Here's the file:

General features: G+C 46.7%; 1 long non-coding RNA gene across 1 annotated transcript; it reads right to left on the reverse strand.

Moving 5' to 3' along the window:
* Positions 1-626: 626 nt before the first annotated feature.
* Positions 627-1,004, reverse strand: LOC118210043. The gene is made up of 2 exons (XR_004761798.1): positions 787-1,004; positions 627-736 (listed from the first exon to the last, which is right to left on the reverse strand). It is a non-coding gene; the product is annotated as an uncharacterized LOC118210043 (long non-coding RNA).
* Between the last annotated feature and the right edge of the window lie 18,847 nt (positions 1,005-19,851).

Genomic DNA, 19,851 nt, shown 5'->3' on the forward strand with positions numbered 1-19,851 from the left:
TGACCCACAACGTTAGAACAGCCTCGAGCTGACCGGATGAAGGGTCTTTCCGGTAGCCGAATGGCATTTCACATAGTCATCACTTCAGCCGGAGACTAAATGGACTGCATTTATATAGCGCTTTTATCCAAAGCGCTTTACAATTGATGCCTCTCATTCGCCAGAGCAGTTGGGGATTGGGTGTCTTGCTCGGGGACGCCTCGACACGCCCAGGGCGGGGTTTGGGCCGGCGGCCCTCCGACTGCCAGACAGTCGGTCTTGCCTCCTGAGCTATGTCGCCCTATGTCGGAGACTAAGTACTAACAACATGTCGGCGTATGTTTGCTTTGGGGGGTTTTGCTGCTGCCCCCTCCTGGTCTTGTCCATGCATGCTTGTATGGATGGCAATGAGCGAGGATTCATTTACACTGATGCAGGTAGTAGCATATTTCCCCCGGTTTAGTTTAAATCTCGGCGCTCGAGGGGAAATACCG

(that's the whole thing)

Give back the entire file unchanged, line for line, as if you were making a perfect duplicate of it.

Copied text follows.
General features: G+C 46.7%; 1 long non-coding RNA gene across 1 annotated transcript; it reads right to left on the reverse strand.

Moving 5' to 3' along the window:
* Positions 1-626: 626 nt before the first annotated feature.
* Positions 627-1,004, reverse strand: LOC118210043. The gene is made up of 2 exons (XR_004761798.1): positions 787-1,004; positions 627-736 (listed from the first exon to the last, which is right to left on the reverse strand). It is a non-coding gene; the product is annotated as an uncharacterized LOC118210043 (long non-coding RNA).
* Between the last annotated feature and the right edge of the window lie 18,847 nt (positions 1,005-19,851).

Genomic DNA, 19,851 nt, shown 5'->3' on the forward strand with positions numbered 1-19,851 from the left:
TGACCCACAACGTTAGAACAGCCTCGAGCTGACCGGATGAAGGGTCTTTCCGGTAGCCGAATGGCATTTCACATAGTCATCACTTCAGCCGGAGACTAAATGGACTGCATTTATATAGCGCTTTTATCCAAAGCGCTTTACAATTGATGCCTCTCATTCGCCAGAGCAGTTGGGGATTGGGTGTCTTGCTCGGGGACGCCTCGACACGCCCAGGGCGGGGTTTGGGCCGGCGGCCCTCCGACTGCCAGACAGTCGGTCTTGCCTCCTGAGCTATGTCGCCCTATGTCGGAGACTAAGTACTAACAACATGTCGGCGTATGTTTGCTTTGGGGGGTTTTGCTGCTGCCCCCTCCTGGTCTTGTCCATGCATGCTTGTATGGATGGCAATGAGCGAGGATTCATTTACACTGATGCAGGTAGTAGCATATTTCCCCCGGTTTAGTTTAAATCTCGGCGCTCGAGGGGAAATACCG